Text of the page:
Thursday, July 17, 2014

How the Dark Ages Weren't Dark

A replica of the Sutton Hoo Helmet
We’ve all been taught about the Dark Ages and how a shroud of ignorance and superstition was cast over the western world by the fall of the Roman Empire. We even know how, after the Dark Ages were over, Europe slowly struggled into the Middle Ages; a dark, strict and unpleasant time, dominated by a Church that religiously kept the Bible away from starving peasants. In fact, we might even recall how, after much learning finally filtered over from the Far East, Europe managed to claw itself into the Renaissance, a rebirth of enlightenment and learning.
The Imperial Gate of the Hagia Sofia
showing 9th century mosaics over the door
All of this is a myth built up over time. In reality, the Dark Ages weren’t dark, the Middle Ages weren’t backwards and the Renaissance never happened (there were so many mini renaissances during the Middle Ages it's hard to tell when one ended and a new one began). You might as well forget everything you ever learned about the Middle Ages, because it probably isn’t true.
To start out, the Dark Ages weren’t dark.

When the Visigoths sacked Rome, the empire didn’t fall into a heap of ashes. It was re-allotted and
earliest known icon of Jesus
from Saint Catherine's Monastery
in the Sinai, c. 6th - 7th centuries
renamed, but Rome lived on in the East in the form of the Byzantine Empire. One need only to look at the beautiful architecture of the churches built in Constantinople to know that the Dark Ages were anything but dark. The HagiaSofia and the Hagia Irene are two churches that have remained standing through fifteen hundred years of earthquakes, fires and conquests. Recent restoration work has uncovered exquisite mosaics and paintings; gold leaf would have dazzled in the interior of these churches. They seem almost weightless and a little more than a hundred years after they were built, the architecture was copied in the Dome of the Rock.
Over in England, things weren’t going quite as well at first. When Rome removed her legions, England fell prey first to the Saxons, then the Vikings. The native Britons intermarried with the newcomers, or withdrew into the perimeters; into Wales, Scotland and Ireland. Here, missionary work was staged in an attempt to convert the invaders. It wasn’t unsuccessful.
Elaborate buckle from the Sutton Hoo burial
6th - 7th century
If you’d happened to walk near the wharfs in London, or Southampton during the Dark Ages, you would have seen a bustling seaport with merchant ships sailing as far afield as the Red Sea to bring back precious dyes, silks and spices. We know the Vikings traded with India and perhaps even China, bringing back statues of Buddha and silk. In fact, there’s Viking graffiti in the Hagia Sofia.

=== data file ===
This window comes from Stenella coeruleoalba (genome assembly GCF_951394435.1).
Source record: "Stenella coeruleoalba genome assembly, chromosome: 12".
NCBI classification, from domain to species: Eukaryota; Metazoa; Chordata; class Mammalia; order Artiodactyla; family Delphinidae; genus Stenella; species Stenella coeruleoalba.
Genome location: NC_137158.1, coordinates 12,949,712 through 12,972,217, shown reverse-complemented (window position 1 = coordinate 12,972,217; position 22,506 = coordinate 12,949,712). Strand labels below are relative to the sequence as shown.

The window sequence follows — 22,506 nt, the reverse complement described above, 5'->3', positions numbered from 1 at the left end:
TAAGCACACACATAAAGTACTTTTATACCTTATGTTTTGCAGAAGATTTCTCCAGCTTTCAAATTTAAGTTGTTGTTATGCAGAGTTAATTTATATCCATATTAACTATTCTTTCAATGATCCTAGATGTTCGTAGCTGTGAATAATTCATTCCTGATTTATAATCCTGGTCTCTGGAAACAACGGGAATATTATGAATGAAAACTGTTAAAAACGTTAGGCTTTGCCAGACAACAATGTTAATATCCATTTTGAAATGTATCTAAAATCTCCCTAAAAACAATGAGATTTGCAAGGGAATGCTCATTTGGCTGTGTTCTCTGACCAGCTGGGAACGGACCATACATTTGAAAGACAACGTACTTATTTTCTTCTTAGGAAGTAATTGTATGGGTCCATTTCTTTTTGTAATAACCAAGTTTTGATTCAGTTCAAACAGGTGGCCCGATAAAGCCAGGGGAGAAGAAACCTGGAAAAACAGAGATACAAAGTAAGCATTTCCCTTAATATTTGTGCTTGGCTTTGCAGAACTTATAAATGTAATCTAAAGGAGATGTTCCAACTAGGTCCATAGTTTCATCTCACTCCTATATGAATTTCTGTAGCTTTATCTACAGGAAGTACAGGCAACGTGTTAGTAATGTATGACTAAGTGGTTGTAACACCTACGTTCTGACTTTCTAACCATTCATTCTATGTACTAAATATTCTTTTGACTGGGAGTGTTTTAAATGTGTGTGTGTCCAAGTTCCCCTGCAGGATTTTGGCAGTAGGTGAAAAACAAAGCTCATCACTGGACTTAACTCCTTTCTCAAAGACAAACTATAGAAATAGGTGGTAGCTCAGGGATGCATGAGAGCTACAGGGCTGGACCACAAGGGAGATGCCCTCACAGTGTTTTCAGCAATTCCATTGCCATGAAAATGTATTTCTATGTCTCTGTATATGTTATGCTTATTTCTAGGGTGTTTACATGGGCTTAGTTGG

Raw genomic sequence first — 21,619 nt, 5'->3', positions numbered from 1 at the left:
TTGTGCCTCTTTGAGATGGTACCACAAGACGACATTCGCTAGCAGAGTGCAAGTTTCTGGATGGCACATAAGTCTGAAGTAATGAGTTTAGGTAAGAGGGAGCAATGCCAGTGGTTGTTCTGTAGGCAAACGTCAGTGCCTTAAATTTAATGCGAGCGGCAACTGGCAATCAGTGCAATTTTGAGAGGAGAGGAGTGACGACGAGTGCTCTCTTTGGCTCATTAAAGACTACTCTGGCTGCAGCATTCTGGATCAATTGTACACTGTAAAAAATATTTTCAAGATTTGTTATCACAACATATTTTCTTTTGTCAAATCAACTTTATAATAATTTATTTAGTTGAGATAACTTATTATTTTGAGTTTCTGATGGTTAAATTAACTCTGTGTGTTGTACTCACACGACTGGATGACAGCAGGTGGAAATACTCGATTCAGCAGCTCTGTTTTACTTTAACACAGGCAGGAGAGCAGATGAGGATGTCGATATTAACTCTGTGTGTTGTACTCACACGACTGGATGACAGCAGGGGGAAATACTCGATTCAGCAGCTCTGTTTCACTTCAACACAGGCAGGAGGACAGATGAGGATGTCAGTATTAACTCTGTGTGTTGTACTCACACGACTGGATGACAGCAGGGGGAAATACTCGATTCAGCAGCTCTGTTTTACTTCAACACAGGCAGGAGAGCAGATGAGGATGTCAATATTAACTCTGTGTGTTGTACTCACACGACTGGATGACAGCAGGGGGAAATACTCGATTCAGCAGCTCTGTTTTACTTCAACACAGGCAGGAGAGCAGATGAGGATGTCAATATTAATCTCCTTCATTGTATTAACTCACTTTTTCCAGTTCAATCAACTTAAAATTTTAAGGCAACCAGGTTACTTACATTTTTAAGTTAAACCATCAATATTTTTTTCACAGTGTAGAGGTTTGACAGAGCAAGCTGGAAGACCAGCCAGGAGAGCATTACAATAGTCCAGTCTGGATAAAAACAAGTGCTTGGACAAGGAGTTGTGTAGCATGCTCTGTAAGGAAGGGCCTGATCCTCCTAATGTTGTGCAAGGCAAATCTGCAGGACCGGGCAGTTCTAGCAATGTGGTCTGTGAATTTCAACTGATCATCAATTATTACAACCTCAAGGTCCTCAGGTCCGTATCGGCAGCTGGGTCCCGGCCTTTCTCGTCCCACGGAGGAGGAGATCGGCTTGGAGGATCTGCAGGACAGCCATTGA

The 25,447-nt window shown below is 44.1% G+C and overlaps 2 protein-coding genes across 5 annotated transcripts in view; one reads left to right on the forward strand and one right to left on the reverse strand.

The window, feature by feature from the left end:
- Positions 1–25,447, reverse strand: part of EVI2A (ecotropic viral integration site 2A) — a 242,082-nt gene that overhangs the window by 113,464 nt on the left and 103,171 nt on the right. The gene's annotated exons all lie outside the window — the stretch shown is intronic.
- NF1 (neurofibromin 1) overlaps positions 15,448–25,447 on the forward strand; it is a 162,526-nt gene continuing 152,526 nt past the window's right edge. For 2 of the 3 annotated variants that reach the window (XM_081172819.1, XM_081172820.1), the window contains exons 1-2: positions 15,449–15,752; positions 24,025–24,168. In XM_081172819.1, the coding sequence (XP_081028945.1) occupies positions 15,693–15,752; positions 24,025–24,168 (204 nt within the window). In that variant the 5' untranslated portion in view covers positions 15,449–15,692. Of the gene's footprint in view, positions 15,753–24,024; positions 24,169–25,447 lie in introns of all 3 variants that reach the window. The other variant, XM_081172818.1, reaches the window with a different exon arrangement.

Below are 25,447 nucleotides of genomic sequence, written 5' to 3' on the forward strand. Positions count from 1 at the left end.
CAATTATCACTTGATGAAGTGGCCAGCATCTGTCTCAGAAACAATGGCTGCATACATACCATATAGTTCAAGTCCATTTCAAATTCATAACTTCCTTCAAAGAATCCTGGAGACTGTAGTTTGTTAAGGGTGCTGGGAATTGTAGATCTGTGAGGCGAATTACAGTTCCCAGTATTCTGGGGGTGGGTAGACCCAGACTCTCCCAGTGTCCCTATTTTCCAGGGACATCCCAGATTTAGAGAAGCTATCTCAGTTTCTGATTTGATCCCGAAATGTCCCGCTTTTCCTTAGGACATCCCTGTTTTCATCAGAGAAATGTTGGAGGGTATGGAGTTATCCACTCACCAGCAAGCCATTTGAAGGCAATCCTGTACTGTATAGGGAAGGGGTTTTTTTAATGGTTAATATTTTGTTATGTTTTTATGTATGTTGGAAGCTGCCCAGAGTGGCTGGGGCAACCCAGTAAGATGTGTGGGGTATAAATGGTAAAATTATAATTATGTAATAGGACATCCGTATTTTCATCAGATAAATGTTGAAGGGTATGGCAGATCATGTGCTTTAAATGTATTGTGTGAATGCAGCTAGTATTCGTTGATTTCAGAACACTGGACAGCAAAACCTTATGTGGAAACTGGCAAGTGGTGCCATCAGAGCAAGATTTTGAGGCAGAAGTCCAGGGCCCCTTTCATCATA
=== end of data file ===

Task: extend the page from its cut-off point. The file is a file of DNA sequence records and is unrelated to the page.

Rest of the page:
In this shoulder clasp from the Sutton Hoo burial
                each inlaid garnet was backed with carefully worked
gold foil to scatter the light, 6th - 7th century

The art from the Dark Ages is breath-taking. Pieces recovered from the Sutton Hoo burial mound
The filigree work on the Alfred Jewel
9th century
are so intricate they would have required four times magnification to create. Alfred the Great, one of England’s greatest kings was a world traveller (he went as far afield as Rome) and his court flocked with scholars. Admittedly, he learned to read and write in later adulthood, but he spent quite a bit of his time translating the Bible. He encouraged education and reformed the legal system and was really the first King of All England (that excludes Scotland, Wales and the Danelaw). He even started the Navy.
Things were going along splendidly during the Dark Ages, until, at the end of the 10th century and the beginning of the 11th, misplaced Vikings, named Normans, busied themselves in conquering much of France and Italy. One, named William the Conqueror, even dropped in on England. Things would never be the same again.
Anglo-Saxon claw beaker
6th - 7th centuries
When the Normans happened to Europe, learning took a major setback. Art and culture suddenly seemed on hold as Norman regimentation moved in with massive stone castles and suppression by annihilation. Anyone who could, built a castle and huddled down to weather the storm. But despite the battles and bloodshed, our old friend Enlightenment didn't stay long in the background. 
Stay tuned for how the Middle Ages weren't backwards...

Note: In nearly all my posts, I've included links to pages with more information on the subjects I've mentioned. I hope you have been finding these helpful. :)


  1. Oh, yes, very helpful! I've now read the whole Wikipedia article on Sutton Hoo, and it's very fascinating. I'd love to visit all these places and see the artifacts in person :D

    1. Oh I'm so glad! And I think the Sutton Hoo burial is absolutely amazing! They're are also many hoards that are worth looking up, like the Staffordshire Hoard, which shows Anglo-Saxon craftsmanship.